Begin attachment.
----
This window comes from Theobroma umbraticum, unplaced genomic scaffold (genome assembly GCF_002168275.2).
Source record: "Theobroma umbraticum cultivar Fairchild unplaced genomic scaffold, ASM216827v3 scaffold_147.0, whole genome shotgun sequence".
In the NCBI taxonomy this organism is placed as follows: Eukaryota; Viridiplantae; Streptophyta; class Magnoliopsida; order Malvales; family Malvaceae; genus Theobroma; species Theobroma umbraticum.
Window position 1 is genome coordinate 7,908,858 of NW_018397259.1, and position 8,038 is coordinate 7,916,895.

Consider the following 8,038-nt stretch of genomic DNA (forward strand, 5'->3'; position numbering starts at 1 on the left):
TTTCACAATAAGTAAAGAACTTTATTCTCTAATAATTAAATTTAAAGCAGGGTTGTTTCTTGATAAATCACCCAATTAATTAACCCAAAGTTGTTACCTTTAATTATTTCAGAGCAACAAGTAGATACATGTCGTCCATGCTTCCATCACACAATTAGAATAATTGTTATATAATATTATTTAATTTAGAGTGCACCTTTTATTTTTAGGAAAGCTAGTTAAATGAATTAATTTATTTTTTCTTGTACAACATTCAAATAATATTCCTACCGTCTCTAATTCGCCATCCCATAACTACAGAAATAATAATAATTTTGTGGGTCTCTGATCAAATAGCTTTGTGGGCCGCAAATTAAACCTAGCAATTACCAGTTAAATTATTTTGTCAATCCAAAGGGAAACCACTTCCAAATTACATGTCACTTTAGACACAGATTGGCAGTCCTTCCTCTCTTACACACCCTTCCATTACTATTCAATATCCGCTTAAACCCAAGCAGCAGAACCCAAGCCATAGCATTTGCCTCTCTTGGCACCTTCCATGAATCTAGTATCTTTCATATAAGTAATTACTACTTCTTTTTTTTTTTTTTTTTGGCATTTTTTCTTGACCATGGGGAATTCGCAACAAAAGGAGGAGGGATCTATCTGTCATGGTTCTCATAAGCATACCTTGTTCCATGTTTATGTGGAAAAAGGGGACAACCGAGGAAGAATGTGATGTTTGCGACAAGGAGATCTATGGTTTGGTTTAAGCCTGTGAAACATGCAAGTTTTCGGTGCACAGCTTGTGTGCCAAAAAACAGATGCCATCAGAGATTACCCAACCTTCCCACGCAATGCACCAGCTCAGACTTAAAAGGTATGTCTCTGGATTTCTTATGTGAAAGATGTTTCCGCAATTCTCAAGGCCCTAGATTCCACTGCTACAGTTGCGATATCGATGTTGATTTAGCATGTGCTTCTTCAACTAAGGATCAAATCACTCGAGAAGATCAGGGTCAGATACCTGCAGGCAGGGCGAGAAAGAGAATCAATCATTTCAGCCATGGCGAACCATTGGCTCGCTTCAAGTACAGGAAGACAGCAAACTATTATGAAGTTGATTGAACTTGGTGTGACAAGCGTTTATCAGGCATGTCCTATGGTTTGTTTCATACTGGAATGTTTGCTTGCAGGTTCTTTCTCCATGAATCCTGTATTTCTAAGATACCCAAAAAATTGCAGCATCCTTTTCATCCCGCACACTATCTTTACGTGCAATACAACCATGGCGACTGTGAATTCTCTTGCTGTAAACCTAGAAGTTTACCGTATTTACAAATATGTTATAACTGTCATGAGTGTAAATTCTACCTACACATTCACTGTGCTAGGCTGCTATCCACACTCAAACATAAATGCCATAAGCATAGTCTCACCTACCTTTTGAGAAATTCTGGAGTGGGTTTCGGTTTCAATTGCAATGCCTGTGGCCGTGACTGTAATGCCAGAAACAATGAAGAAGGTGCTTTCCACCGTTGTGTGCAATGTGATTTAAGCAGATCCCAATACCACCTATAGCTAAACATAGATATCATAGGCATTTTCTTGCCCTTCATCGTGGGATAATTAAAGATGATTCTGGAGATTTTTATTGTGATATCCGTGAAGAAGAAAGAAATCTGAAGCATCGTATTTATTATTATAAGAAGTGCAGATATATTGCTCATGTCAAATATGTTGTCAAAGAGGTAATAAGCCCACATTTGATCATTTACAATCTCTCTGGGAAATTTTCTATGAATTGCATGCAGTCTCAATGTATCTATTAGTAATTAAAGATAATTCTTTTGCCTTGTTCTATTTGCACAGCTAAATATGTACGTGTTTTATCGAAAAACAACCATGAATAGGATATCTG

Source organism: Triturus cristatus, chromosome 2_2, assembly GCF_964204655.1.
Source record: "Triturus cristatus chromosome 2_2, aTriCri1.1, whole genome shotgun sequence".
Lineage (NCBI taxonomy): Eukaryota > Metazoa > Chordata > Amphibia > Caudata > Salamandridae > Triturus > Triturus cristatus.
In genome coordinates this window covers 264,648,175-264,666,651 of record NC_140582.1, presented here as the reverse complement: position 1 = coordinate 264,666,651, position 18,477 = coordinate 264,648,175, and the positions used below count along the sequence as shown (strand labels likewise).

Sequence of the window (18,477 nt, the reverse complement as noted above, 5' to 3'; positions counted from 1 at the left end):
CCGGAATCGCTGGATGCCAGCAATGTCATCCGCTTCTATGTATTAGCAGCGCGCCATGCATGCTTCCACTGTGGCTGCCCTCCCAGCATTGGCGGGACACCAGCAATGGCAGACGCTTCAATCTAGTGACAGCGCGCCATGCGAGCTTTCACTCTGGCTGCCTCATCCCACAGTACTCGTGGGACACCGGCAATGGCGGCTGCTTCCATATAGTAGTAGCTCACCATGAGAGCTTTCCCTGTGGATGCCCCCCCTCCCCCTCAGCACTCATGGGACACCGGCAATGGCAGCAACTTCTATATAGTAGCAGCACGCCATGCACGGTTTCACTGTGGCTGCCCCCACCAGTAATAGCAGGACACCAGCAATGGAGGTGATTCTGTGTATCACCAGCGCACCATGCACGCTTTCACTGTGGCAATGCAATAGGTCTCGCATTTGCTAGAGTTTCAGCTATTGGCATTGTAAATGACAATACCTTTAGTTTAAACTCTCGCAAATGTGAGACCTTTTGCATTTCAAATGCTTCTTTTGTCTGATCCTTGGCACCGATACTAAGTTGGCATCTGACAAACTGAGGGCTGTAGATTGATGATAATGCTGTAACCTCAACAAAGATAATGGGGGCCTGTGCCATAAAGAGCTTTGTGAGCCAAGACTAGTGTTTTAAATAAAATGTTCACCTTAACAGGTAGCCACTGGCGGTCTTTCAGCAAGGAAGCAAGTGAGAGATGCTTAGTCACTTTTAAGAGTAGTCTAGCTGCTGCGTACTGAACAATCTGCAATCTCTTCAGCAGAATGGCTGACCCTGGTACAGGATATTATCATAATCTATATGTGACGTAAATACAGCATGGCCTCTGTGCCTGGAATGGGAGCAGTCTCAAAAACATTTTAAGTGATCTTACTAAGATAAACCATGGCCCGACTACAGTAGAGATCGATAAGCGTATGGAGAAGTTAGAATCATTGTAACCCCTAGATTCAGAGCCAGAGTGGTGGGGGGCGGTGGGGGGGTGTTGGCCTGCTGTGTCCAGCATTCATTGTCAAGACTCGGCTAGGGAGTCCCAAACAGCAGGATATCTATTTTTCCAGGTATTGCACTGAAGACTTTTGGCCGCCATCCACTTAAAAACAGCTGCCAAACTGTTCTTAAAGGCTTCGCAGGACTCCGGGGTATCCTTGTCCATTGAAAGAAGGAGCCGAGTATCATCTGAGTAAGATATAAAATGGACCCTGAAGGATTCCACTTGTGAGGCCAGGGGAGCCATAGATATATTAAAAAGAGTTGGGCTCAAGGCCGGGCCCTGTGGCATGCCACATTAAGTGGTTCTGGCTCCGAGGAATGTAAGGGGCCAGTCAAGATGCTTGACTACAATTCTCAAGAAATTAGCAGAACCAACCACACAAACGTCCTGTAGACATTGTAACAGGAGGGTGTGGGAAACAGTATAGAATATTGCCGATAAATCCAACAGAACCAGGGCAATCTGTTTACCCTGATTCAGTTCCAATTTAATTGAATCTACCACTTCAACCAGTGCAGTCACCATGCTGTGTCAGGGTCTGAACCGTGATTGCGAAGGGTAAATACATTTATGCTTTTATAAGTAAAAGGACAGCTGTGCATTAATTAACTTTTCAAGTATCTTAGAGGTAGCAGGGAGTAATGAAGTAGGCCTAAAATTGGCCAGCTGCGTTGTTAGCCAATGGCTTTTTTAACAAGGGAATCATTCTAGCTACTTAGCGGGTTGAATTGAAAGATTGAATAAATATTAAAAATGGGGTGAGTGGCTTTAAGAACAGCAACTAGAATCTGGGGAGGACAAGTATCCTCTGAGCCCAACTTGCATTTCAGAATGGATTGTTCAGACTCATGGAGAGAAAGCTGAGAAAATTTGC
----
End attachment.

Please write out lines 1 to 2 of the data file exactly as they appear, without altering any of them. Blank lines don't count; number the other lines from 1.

This window comes from Theobroma umbraticum, unplaced genomic scaffold (genome assembly GCF_002168275.2).
Source record: "Theobroma umbraticum cultivar Fairchild unplaced genomic scaffold, ASM216827v3 scaffold_147.0, whole genome shotgun sequence".